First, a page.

A dulcimer and an auto harp sang out recently on Major street. My home actually! Moira Cameron a Yellowknife Balladeer who was sin Ottawa for the Northern Scene offered to present a House Concert so as there is no dust on us at OST I put up my hand.
OH, it was great fun. Moira played and sang and explained She told us of Balladeers that she admires so we now know where to look for more song/stories
  The listener, quickly became participant and learner as Moira  had us help with the choruses. She shared her knowledge of the instruments, how they are made and how they evolved as well as snippets of history about the ballads that she sang. And were the ballads true?  Based on actual happening?  You might ask. They must be! Especially the one Moira wrote and sang about Yellowknife’s Giant Mine.
photo of Moira Cameron

photo of Donna, Elaine, and Rick History Revealed at the Tea Party

As part of the ongoing Ottawa History project, three tellers took to the "stage" on Tuesday May 14th at the Tea Party. Kathie Kompass took us from Ottawa to the gold fields, through the States, up to Mattawa, and back to Ottawa. We went by horseback, boat, and camel. Donna Stewart led us into the life of a young girl in around 1860, and how she stopped J. R. Booth's lumber yard being set ablaze. Elaine O'Reilly told us the story of how a good Father of Lowertown helped those in need for over four decades.
Kathie Kompass and Mary Wiggin are the two organisers of the ongoing Tea Party series. They make sure each and every scheduled Tuesday has tellers ready and able to entertain the audiences that keep coming back for stories, be they tale, history, or fable.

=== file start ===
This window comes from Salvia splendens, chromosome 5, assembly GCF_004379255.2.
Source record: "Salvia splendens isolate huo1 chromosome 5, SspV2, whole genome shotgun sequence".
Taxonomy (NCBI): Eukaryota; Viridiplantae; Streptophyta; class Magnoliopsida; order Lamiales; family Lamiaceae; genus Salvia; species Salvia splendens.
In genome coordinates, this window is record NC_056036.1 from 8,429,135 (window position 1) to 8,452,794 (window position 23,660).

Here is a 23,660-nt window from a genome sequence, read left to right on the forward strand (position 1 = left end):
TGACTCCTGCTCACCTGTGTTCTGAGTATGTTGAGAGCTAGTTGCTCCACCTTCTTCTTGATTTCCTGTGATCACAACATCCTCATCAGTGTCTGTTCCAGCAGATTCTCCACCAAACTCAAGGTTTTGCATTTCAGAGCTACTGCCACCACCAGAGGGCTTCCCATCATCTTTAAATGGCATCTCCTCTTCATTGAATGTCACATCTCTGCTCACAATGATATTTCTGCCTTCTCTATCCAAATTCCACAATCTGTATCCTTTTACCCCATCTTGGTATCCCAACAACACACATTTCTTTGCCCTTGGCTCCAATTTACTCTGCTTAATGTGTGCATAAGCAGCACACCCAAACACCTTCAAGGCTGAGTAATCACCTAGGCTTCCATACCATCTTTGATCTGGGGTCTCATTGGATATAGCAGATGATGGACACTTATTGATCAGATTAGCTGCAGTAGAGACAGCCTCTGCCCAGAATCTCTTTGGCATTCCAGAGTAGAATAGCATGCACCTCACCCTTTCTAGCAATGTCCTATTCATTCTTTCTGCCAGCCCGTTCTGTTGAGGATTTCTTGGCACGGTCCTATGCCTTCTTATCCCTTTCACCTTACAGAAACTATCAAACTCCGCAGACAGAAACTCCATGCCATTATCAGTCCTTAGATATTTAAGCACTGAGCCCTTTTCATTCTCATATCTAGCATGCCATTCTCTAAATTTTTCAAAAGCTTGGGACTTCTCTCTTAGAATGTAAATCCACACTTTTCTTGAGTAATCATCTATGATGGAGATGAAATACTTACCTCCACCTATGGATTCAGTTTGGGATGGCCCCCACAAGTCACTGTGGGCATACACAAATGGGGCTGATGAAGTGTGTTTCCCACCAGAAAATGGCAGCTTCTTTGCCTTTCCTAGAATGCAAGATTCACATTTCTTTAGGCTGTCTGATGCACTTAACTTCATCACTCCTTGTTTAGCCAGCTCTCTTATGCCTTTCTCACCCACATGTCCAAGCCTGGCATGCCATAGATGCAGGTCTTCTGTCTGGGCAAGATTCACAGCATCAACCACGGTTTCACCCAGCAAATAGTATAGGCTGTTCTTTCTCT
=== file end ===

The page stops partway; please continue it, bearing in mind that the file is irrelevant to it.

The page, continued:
Kathie and Mary pull together their schedule each year, sending out suggestions for themes to the tellers amongst the OST members, and to the newly graduated tellers who have completed the Introduction to Storytelling courses given twice a year.
photo of mary and kathie speaking with bob

photo of d'bi young June 15 Master Class with d'bi young: Process, Performance, and Pedagogy of Dub Theatre
by Jennifer Vincent

Locate your breath, find yourself within it, and direct it towards the hard-working parts of your physical being which require a little more attention as you prepare to share your story. The centring exercise with which D’bi Young began her June 15 master class was meditation for storytellers, and it set the stage for a highly engaging morning which would spark creativity by emphasizing the fundamental importance of play. Using our bodies as our interpretive medium, we, the participants, worked together in groups to represent memories of joy and watershed moments, and then performed each member’s story for the rest of the class.